Unit 9 Functional Analysis Flashcards Preview

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Flashcards in Unit 9 Functional Analysis Deck (41):
1

Sue completed an indirect assessment and a series of observations on Tony’s “threatening peers at school” behavior. She collected narrative recording, ABC data, and scatterplots, and developed a working hypothesis about the function of Tony’s threats. She then began another set of assessment procedures, which included systematically manipulating antecedents and consequences in a controlled setting to experimentally evaluate Tony’s behavior and its relationship with the environment. This latter set of assessment procedures, which included systematic manipulations of the environment, are otherwise known as a:
A) Functional analysis
B) Structured assessment
C) Functional assessment
D) Descriptive assessment

A) Functional analysis

2

Which of these statements is true? Functional…
A) assessment is completely distinct from functional analysis
B) assessment is a part of the functional analysis process
C) analysis is a part of the functional assessment process
D) analysis and functional assessment refer to the same thing

C) analysis is a part of the functional assessment process

3

Prior to the advent of functional assessment, most behavior interventions were

X = focused on the topography and severity of the target behavior rather than the function

Y = biased towards punishment for behavior reduction

Z = focused on development of replacement behavior

A) X and Y only
B) X only
C) Y and Z only
D) X, Y, and Z

A) X and Y only

4

The term “functional relation” was introduced by
A) Carr and Durand
B) Brian Iwata
C) B.F. Skinner
D) Baer, Wolf and Risley

C) B.F. Skinner

5

A functional relation…
A) exists when a change in an environmental event produces an orderly and predictable change in behavior
B) is found in the relationship between behavior and the environment, either one affecting the other in some way
C) exists when a change in the behavior systematically produces a predictable change in the environment
D) is any systematic relationship between events, whether they are stimuli, responses, or other conditions.

A) exists when a change in an environmental event produces an orderly and predictable change in behavior

6

The purpose of a functional analysis is to

X = identify the maintaining variables for a behavior

Y = identify the conditions under which the behavior is unlikely to occur

Z = designate the most appropriate treatment option

A) X, Y and Z
B) X and Y only
C) X only
D) Z only

B) X and Y only

7

Early studies in functional analysis, where control and test conditions were systematically manipulated and behavior repeatedly measured to identify the maintaining variables, tended to focus on:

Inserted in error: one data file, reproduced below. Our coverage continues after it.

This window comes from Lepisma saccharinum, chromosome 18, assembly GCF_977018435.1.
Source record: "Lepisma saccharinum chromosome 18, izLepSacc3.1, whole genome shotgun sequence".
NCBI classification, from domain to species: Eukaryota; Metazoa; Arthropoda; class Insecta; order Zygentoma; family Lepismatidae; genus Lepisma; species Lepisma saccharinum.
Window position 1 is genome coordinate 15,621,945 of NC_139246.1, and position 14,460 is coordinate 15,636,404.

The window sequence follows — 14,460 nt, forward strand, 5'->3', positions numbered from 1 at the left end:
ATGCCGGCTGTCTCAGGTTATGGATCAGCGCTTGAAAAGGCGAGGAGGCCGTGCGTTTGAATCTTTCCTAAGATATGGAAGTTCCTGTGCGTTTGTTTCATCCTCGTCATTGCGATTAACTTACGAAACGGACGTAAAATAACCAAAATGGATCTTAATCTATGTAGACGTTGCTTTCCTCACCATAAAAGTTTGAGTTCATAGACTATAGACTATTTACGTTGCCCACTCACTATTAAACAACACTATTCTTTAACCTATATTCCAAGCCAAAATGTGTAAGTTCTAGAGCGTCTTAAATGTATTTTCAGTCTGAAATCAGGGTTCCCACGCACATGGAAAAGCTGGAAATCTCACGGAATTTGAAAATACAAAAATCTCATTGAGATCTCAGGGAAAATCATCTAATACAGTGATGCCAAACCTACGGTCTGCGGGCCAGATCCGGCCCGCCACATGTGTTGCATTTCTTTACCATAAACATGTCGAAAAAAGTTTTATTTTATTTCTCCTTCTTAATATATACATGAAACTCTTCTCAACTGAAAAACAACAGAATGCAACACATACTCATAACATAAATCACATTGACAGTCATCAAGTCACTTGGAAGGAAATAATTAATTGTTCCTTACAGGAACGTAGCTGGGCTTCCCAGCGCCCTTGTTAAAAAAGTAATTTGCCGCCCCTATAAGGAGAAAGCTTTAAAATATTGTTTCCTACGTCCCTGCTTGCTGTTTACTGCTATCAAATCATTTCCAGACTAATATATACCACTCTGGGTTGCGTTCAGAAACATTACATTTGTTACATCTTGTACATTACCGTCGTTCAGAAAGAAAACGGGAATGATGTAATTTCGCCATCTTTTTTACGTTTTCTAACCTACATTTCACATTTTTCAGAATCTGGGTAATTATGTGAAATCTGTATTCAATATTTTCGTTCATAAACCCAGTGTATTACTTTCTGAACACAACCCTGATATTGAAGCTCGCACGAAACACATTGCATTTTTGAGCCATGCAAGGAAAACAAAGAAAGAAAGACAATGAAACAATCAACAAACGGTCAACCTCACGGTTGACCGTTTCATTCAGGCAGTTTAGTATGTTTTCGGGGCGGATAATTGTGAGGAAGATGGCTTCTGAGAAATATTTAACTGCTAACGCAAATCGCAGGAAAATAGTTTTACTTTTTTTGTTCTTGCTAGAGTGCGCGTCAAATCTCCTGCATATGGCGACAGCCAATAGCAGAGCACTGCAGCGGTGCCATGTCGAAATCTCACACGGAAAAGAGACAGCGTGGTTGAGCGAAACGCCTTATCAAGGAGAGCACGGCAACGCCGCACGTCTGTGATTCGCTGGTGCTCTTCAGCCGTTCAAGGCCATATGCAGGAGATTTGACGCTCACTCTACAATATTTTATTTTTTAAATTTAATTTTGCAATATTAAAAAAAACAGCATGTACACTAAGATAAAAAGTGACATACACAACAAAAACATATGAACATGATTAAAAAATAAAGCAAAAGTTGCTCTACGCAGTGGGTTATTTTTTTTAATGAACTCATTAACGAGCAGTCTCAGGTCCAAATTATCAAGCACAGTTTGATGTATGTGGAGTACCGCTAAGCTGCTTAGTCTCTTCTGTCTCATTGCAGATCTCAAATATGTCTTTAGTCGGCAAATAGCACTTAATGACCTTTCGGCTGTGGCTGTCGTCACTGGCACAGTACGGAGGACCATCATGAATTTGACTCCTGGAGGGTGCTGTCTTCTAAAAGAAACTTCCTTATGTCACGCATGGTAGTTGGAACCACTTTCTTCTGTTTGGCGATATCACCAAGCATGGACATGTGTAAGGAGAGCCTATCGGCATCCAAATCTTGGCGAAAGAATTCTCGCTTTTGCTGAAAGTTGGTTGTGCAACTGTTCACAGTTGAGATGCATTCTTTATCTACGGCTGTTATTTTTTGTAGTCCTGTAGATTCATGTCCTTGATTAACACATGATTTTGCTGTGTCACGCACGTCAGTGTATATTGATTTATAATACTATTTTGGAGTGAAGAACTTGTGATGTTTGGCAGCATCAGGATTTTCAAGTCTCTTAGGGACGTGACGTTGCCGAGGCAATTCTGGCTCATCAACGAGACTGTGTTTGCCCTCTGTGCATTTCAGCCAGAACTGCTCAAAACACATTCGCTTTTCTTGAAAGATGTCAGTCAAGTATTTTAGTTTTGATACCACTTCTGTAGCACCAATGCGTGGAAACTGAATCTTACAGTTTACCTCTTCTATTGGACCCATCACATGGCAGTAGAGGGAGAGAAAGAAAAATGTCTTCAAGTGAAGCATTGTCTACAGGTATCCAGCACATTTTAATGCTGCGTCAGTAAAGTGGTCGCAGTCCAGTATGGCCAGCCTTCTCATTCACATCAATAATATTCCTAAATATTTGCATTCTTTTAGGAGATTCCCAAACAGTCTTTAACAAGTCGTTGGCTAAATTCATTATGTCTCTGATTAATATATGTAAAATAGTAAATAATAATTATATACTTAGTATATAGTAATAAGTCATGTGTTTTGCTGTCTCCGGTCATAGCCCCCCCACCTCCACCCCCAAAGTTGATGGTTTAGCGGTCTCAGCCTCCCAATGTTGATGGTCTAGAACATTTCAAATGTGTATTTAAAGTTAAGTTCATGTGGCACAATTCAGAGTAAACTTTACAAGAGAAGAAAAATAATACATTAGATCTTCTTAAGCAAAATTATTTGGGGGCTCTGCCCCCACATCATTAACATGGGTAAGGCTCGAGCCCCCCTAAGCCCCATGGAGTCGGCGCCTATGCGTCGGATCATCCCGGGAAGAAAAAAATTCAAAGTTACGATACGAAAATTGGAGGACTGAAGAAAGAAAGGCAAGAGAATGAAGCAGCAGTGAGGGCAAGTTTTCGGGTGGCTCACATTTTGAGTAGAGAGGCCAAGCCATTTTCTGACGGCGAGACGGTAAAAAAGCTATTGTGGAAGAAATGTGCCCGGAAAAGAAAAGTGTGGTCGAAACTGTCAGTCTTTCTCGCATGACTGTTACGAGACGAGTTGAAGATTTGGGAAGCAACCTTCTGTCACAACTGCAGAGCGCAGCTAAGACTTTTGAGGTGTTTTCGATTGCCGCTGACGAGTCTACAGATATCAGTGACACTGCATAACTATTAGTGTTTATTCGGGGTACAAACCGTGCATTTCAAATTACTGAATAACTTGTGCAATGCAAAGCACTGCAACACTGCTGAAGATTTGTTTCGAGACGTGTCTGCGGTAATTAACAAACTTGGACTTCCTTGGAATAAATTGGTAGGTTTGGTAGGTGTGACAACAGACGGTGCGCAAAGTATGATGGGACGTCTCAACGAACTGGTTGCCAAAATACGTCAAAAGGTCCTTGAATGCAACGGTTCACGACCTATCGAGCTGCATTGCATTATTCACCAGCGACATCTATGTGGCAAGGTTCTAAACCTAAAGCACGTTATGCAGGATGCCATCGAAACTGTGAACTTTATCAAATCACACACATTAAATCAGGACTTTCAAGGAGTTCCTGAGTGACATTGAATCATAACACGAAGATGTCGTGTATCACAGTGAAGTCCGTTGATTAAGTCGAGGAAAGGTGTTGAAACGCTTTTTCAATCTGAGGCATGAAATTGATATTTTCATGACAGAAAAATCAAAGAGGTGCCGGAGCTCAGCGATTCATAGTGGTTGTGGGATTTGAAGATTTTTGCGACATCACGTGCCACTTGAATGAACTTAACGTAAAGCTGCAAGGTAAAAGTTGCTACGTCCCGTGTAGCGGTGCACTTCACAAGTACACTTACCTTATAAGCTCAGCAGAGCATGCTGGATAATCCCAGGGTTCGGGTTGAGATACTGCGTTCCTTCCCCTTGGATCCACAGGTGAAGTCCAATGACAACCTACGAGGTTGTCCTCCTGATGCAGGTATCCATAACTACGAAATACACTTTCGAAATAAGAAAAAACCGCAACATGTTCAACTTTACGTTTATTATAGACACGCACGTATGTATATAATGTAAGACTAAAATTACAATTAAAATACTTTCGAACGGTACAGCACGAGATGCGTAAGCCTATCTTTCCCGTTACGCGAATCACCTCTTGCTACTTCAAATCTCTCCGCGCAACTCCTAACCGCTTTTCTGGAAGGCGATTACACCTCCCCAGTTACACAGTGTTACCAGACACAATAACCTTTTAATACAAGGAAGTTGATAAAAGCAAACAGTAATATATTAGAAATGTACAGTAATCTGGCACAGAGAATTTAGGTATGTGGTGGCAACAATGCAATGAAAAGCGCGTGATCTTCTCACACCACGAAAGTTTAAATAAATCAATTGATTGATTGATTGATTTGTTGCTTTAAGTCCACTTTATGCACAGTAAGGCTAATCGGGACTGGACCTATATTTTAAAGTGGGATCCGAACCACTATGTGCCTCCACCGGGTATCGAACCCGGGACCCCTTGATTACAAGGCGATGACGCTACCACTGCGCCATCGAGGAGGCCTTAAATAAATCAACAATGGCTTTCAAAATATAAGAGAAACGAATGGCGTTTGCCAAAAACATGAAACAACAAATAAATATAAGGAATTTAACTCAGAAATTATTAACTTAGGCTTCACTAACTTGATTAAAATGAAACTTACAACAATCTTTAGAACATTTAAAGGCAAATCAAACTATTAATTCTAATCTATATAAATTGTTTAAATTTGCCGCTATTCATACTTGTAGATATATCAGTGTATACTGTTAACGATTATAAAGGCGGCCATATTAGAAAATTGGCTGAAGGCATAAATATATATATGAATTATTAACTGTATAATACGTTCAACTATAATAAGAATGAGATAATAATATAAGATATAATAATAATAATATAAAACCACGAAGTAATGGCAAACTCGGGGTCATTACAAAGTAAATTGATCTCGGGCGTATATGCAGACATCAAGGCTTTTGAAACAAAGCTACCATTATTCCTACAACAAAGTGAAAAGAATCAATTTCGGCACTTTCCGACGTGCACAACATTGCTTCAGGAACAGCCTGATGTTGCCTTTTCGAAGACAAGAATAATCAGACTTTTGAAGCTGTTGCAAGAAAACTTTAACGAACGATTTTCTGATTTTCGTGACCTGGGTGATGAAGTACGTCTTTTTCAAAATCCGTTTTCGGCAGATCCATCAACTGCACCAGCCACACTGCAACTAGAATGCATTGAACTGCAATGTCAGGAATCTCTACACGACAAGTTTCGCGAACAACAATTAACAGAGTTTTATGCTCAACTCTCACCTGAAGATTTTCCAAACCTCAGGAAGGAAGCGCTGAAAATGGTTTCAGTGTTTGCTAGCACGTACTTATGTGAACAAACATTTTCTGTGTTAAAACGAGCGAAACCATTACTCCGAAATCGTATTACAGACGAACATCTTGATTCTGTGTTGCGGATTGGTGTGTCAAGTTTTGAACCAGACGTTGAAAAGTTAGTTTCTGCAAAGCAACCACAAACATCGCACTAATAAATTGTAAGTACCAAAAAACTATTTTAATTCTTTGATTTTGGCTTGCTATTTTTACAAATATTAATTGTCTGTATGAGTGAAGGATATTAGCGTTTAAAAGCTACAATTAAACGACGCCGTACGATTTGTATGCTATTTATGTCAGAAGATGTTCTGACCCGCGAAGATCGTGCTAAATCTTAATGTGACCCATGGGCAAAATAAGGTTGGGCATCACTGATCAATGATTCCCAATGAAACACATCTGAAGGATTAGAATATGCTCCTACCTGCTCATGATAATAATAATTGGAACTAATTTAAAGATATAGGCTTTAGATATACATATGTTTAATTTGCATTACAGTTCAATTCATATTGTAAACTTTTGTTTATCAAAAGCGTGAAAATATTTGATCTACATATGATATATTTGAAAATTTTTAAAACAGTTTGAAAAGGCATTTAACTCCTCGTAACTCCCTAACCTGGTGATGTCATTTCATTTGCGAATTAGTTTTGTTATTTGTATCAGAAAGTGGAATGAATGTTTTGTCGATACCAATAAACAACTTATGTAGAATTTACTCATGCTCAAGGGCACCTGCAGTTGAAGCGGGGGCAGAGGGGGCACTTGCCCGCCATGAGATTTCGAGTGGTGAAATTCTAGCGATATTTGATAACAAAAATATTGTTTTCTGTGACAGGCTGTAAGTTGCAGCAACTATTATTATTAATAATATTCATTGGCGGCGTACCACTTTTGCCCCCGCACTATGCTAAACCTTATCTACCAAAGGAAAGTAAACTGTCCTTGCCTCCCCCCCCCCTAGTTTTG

A) Antecedent manipulations but not consequences
B) Automatic reinforcement only
C) Single contingent relationships in each study
D) Punishment procedures only

C) Single contingent relationships in each study

Early studies tended to focus on single contingent relationships, such as the effect on SIB of (suspected) positive reinforcement in the form of sympathetic statements (Lovaas). Punishment procedures were not the focus of these analyses, and neither were antecedent manipulations. Automatic reinforcement was addressed in some studies, but it was certainly not the primary focus of most studies. Single contingent relationships, whether for socially mediated positive or negative reinforcement, or automatic reinforcement, were the foci of various studies.

8

Each of the following is a basic feature of every functional analysis conducted with experimental rigor except:

A) Repeated measurement of behavior during both test and control conditions
B) Direct observation of the behavior
C) Use of continuous, direct measurements of a dimensional quantity of behavior
D) Manipulation of suspected controlling variables

C) Use of continuous, direct measurements of a dimensional quantity of behavior

9

In the Iwata model, which of the following may be present in the control condition, and NOT present in the test condition

X = Likely EOs

Y = Specific sources of reinforcement

A) Neither X nor Y
B) X only
C) Both X and Y
D) Y only

A) Neither X nor Y

The idea behind the control condition is that is does not provide reinforcement of any kind for the target behavior, nor does it set up any kind of establishing operation to increase the effectiveness of any form of reinforcement. Just the opposite is true: the control condition tries to reduce or eliminate establishing operations, and in fact set up abolishing operations by making all the potential reinforcers freely available as antecedent stimuli, thereby reducing their motivational effect as potential reinforcers, and otherwise reducing demand and enhancing environmental stimulation—thus short-circuiting the potential value of escape and automatic sensory stimulation.

10

Which of the following stimuli could not potentially function as a form of automatic reinforcement
A) An entrance door lock opens when you turn a key in the lock
B) A blizzard wind is blocked by your closing the front door
C) A breath of fresh air hits you right after you open the back door
D) An apartment door is opened by someone right after you knock

D) An apartment door is opened by someone right after you knock

11

In the functional analysis protocol for a problem behavior maintained by attention, the potential reinforcing consequence is typically…